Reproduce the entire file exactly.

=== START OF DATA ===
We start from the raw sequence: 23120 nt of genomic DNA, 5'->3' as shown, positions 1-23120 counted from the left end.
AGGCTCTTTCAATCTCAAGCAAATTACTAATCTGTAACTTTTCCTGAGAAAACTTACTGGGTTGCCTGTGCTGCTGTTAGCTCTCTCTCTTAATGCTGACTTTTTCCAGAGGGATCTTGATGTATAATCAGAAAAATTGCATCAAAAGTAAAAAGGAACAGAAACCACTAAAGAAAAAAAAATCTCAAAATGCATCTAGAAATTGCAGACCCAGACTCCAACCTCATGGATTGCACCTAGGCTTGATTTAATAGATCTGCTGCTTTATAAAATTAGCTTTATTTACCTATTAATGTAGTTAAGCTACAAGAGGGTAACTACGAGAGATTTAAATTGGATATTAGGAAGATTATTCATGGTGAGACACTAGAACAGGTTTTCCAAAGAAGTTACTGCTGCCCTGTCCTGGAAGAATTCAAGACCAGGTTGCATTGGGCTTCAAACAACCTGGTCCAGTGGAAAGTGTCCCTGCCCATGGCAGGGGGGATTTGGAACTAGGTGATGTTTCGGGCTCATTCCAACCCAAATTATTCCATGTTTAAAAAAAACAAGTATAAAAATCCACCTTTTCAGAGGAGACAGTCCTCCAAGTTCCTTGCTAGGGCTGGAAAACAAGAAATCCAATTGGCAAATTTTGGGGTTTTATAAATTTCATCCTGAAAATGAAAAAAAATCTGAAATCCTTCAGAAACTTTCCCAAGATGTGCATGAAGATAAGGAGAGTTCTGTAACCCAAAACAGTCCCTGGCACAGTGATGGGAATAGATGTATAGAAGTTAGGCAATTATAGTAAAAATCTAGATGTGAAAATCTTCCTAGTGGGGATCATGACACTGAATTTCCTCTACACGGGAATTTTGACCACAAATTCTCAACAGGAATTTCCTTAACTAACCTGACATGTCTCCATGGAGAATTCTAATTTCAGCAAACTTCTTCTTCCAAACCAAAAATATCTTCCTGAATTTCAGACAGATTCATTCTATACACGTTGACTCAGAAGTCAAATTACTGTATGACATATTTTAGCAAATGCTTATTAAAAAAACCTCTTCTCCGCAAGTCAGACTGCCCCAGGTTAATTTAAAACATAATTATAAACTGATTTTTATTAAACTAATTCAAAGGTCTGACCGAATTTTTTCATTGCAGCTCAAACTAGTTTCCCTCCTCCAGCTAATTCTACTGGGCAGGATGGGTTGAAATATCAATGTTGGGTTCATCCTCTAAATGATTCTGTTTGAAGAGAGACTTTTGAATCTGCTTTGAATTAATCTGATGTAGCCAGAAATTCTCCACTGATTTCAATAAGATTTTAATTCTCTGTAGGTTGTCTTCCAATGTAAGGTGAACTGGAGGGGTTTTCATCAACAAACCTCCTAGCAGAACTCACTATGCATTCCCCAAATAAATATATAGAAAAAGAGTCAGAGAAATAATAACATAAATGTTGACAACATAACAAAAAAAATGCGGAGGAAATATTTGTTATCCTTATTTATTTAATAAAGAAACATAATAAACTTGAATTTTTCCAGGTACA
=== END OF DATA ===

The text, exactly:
We start from the raw sequence: 23120 nt of genomic DNA, 5'->3' as shown, positions 1-23120 counted from the left end.
AGGCTCTTTCAATCTCAAGCAAATTACTAATCTGTAACTTTTCCTGAGAAAACTTACTGGGTTGCCTGTGCTGCTGTTAGCTCTCTCTCTTAATGCTGACTTTTTCCAGAGGGATCTTGATGTATAATCAGAAAAATTGCATCAAAAGTAAAAAGGAACAGAAACCACTAAAGAAAAAAAAATCTCAAAATGCATCTAGAAATTGCAGACCCAGACTCCAACCTCATGGATTGCACCTAGGCTTGATTTAATAGATCTGCTGCTTTATAAAATTAGCTTTATTTACCTATTAATGTAGTTAAGCTACAAGAGGGTAACTACGAGAGATTTAAATTGGATATTAGGAAGATTATTCATGGTGAGACACTAGAACAGGTTTTCCAAAGAAGTTACTGCTGCCCTGTCCTGGAAGAATTCAAGACCAGGTTGCATTGGGCTTCAAACAACCTGGTCCAGTGGAAAGTGTCCCTGCCCATGGCAGGGGGGATTTGGAACTAGGTGATGTTTCGGGCTCATTCCAACCCAAATTATTCCATGTTTAAAAAAAACAAGTATAAAAATCCACCTTTTCAGAGGAGACAGTCCTCCAAGTTCCTTGCTAGGGCTGGAAAACAAGAAATCCAATTGGCAAATTTTGGGGTTTTATAAATTTCATCCTGAAAATGAAAAAAAATCTGAAATCCTTCAGAAACTTTCCCAAGATGTGCATGAAGATAAGGAGAGTTCTGTAACCCAAAACAGTCCCTGGCACAGTGATGGGAATAGATGTATAGAAGTTAGGCAATTATAGTAAAAATCTAGATGTGAAAATCTTCCTAGTGGGGATCATGACACTGAATTTCCTCTACACGGGAATTTTGACCACAAATTCTCAACAGGAATTTCCTTAACTAACCTGACATGTCTCCATGGAGAATTCTAATTTCAGCAAACTTCTTCTTCCAAACCAAAAATATCTTCCTGAATTTCAGACAGATTCATTCTATACACGTTGACTCAGAAGTCAAATTACTGTATGACATATTTTAGCAAATGCTTATTAAAAAAACCTCTTCTCCGCAAGTCAGACTGCCCCAGGTTAATTTAAAACATAATTATAAACTGATTTTTATTAAACTAATTCAAAGGTCTGACCGAATTTTTTCATTGCAGCTCAAACTAGTTTCCCTCCTCCAGCTAATTCTACTGGGCAGGATGGGTTGAAATATCAATGTTGGGTTCATCCTCTAAATGATTCTGTTTGAAGAGAGACTTTTGAATCTGCTTTGAATTAATCTGATGTAGCCAGAAATTCTCCACTGATTTCAATAAGATTTTAATTCTCTGTAGGTTGTCTTCCAATGTAAGGTGAACTGGAGGGGTTTTCATCAACAAACCTCCTAGCAGAACTCACTATGCATTCCCCAAATAAATATATAGAAAAAGAGTCAGAGAAATAATAACATAAATGTTGACAACATAACAAAAAAAATGCGGAGGAAATATTTGTTATCCTTATTTATTTAATAAAGAAACATAATAAACTTGAATTTTTCCAGGTACA